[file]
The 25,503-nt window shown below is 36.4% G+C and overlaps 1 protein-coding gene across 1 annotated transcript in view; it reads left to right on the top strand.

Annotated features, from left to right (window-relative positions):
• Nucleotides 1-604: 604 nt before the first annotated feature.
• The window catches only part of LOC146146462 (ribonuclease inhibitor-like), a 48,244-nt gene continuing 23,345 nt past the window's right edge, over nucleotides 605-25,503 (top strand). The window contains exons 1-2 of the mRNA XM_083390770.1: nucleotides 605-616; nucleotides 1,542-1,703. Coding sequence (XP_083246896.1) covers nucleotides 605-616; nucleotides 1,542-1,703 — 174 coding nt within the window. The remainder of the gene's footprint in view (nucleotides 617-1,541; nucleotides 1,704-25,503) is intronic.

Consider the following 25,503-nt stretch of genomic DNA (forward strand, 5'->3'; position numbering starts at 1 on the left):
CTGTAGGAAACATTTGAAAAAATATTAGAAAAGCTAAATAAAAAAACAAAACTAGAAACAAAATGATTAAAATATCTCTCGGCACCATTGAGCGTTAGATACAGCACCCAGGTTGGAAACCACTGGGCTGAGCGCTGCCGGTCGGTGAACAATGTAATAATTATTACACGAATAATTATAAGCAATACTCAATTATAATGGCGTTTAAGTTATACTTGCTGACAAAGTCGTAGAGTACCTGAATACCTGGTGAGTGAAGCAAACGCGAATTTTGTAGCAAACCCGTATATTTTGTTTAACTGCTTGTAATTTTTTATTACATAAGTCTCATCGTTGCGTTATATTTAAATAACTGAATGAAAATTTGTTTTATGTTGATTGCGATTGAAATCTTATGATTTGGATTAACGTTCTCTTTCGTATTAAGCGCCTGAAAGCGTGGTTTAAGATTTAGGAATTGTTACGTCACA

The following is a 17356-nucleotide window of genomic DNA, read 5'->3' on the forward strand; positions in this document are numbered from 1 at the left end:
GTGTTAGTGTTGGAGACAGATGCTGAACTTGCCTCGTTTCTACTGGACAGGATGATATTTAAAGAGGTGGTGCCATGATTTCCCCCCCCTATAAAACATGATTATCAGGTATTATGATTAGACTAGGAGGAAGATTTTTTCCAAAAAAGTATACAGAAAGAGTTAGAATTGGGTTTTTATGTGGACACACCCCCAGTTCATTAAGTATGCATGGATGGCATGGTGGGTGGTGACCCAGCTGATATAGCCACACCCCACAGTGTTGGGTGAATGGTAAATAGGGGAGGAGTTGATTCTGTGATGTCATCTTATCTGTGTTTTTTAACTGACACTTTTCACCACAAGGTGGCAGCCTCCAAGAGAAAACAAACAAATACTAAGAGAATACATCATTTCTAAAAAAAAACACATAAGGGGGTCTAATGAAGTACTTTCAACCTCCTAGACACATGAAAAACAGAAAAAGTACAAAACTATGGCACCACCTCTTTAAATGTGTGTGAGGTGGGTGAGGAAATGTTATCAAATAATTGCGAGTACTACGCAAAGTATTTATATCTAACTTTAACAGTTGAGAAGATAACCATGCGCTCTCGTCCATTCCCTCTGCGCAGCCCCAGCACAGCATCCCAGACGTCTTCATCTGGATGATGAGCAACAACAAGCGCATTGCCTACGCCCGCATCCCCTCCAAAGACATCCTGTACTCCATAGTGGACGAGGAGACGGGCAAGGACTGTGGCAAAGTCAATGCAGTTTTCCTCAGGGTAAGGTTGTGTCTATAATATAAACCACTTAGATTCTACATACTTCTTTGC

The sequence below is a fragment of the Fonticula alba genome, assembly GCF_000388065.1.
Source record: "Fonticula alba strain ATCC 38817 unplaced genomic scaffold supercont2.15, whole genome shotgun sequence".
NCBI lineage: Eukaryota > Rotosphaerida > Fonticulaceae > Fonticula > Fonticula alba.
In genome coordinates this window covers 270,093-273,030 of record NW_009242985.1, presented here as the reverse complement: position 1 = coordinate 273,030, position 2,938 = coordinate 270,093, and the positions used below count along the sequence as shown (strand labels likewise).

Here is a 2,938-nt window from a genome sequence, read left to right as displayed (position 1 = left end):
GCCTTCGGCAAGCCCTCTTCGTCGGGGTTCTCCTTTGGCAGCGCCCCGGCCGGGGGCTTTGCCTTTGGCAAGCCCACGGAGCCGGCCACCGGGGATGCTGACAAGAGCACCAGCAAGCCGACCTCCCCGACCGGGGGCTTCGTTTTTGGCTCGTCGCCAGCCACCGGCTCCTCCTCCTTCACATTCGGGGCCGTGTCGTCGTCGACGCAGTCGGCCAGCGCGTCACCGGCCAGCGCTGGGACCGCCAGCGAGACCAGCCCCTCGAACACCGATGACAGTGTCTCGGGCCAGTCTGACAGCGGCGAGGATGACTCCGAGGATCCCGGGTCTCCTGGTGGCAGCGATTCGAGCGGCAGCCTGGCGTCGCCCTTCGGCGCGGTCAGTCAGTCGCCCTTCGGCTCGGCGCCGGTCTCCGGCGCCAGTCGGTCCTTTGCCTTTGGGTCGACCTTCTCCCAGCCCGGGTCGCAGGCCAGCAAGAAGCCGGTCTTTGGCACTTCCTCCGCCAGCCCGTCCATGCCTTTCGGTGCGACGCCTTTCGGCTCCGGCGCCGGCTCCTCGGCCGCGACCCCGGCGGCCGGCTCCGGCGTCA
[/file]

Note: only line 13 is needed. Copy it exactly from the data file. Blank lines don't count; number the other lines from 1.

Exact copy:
Here is a 2,938-nt window from a genome sequence, read left to right as displayed (position 1 = left end):